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Old 01-04-2014, 05:04 PM   #37
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Thanks Bob. Mine is kept in the garage, snug as a bug in a rug.
If only! I hope to put up a carport in the coming year to reduce the weather exposure but unless I hit the lotto, snug as a bug is not in our ParkLiner's future. The secondary reason for raising the camper is for servicing the e-z lube Dexter axle. The wheel needs to be spun by hand while pumping grease into the fitting on the wheel hub.
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Old 01-04-2014, 09:53 PM   #38
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A question about raising trailers in the off season. I use my trailer about once or twice every couple months thru out the year. Should it be set up on blocks when not being used? Seems like a lot of work if you want to take off at the spur of a moment.
I just use my electric drill to activate the car scissor jacks that I mounted on the frame just behind the wheels.
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Old 06-30-2014, 11:30 AM   #39
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Making Lazy Camping Even Better

Just returned from a week on the Sacandaga River in the southern Adirondacks of NY.
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Just prior to our departure, I installed a Victron Energy BMV-700 battery monitor in the camper. What a revelation! We have been wasting gallons of gasoline running our generator for the maximum allowable generator hours of 9 - 11 AM and 4 -7 PM just to make sure our batteries were topped up, because we really had no idea what the state of our battery bank was.
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With the battery monitor installed, we have a wealth of information available including battery bank voltage, amp hours used, real time current draw (or replacement) and real time power usage in watts. We found that we use so little power for lighting and pumping water that, running the generator for a maximum of half an hour a couple times a day to heat up meals in the microwave, was adequate to keep the battery bank full. I also installed a battery cut-off switch so I can completely isolate the batteries from the converter. This means no more constant draw from the LP gas leak detector when we have the camper parked and in storage mode.

We also got to give our pellet logs a workout. I bought a set of them early in the spring when they were first shown on this forum. Let's see, a 40 lb. bag of pellets at the Orange Big Box store goes for $4.89. A bag of firewood at the campground entrance (certified to be obtained within a 50 mile radius and thus ash borer free) is up to $9.00.
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A single bag of pellets gave us five, almost smoke-free, campfires, each lasting about 1 hour. Using a propane torch to light them (yes, I really am that lazy) took about 10 seconds and didn't require a search for kindling. We had campfires every morning with our coffee and didn't have to put up with a smokey smudge for hours afterward and had evening campfires without having to stay up until midnight waiting for the last coals to die down. When done, we simply shook out the small amount of ash and nested the four logs back in the box for the next trip.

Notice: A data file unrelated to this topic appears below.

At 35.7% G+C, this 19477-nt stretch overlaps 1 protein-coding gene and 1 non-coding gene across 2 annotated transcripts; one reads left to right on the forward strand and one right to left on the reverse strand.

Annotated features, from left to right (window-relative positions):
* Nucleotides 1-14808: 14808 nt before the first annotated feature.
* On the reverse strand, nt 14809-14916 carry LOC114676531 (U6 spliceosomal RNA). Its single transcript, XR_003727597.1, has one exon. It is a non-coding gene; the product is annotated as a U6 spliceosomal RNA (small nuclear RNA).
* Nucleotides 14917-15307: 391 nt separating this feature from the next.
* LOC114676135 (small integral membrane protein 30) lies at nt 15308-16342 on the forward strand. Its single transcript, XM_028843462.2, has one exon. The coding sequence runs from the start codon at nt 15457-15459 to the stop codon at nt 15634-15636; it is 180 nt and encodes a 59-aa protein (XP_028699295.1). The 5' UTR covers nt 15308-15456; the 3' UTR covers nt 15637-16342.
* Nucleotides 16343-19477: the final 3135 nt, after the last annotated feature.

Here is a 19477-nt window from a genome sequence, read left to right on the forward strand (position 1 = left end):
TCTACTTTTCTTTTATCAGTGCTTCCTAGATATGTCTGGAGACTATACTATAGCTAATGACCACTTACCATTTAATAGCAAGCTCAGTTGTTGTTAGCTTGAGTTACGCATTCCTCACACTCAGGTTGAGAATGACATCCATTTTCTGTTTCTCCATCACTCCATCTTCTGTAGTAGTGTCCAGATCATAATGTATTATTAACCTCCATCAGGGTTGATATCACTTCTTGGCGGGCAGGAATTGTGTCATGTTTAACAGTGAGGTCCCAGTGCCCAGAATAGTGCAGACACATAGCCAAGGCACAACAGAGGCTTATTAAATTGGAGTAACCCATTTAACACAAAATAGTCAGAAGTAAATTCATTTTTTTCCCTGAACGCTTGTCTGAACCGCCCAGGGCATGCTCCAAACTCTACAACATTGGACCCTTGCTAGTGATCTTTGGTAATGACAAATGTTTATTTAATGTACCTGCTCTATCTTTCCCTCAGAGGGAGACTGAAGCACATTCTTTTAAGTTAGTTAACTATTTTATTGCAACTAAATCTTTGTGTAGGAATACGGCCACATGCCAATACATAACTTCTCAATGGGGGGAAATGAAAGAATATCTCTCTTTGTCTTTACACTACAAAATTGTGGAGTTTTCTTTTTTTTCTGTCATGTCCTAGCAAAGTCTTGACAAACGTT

No more horsing the generator into the back of truck for 2 or 3 nights of dry camping. I love being lazy.
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Old 06-30-2014, 11:39 AM   #40
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Originally Posted by Brian M. in NY View Post
Just returned from a week on the Sacandaga River in the southern Adirondacks of NY.
Brian, boondocking or at a campground?

I wish I knew more about all this electrical stuff. I wouldn't know an amp (or volt) if I ran into one!

What kind of generator do you have?

Frank
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Old 06-30-2014, 12:03 PM   #41
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Quote:
Originally Posted by Brian M. in NY View Post
Just prior to our departure, I installed a Victron Energy BMV-700 battery monitor in the camper. What a revelation! We have been wasting gallons of gasoline running our generator for the maximum allowable generator hours of 9 - 11 AM and 4 -7 PM just to make sure our batteries were topped up, because we really had no idea what the state of our battery bank was.
Attachment 73123

With the battery monitor installed, we have a wealth of information available including battery bank voltage, amp hours used, real time current draw (or replacement) and real time power usage in watts. We found that we use so little power for lighting and pumping water that, running the generator for a maximum of half an hour a couple times a day to heat up meals in the microwave, was adequate to keep the battery bank full. I also installed a battery cut-off switch so I can completely isolate the batteries from the converter. This means no more constant draw from the LP gas leak detector when we have the camper parked and in storage mode.

Lot of good info right there. Thanks for sharing it. Where did you get your meter?
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Old 06-30-2014, 12:16 PM   #42
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Hi Frank,
Sacandaga Campground is a NYS Park DEC Campground on Rt 30 between Northville and Wells. It's one of our favorites. Many sites right on the banks of the river. Most are large and the sound of the water drowns out any noise from adjacent campsites. No electric sites so we bring our Honda 2kW to run the microwave. We would still do so for a full week stay but knowing our battery usage, I would no longer bother for two or three nights.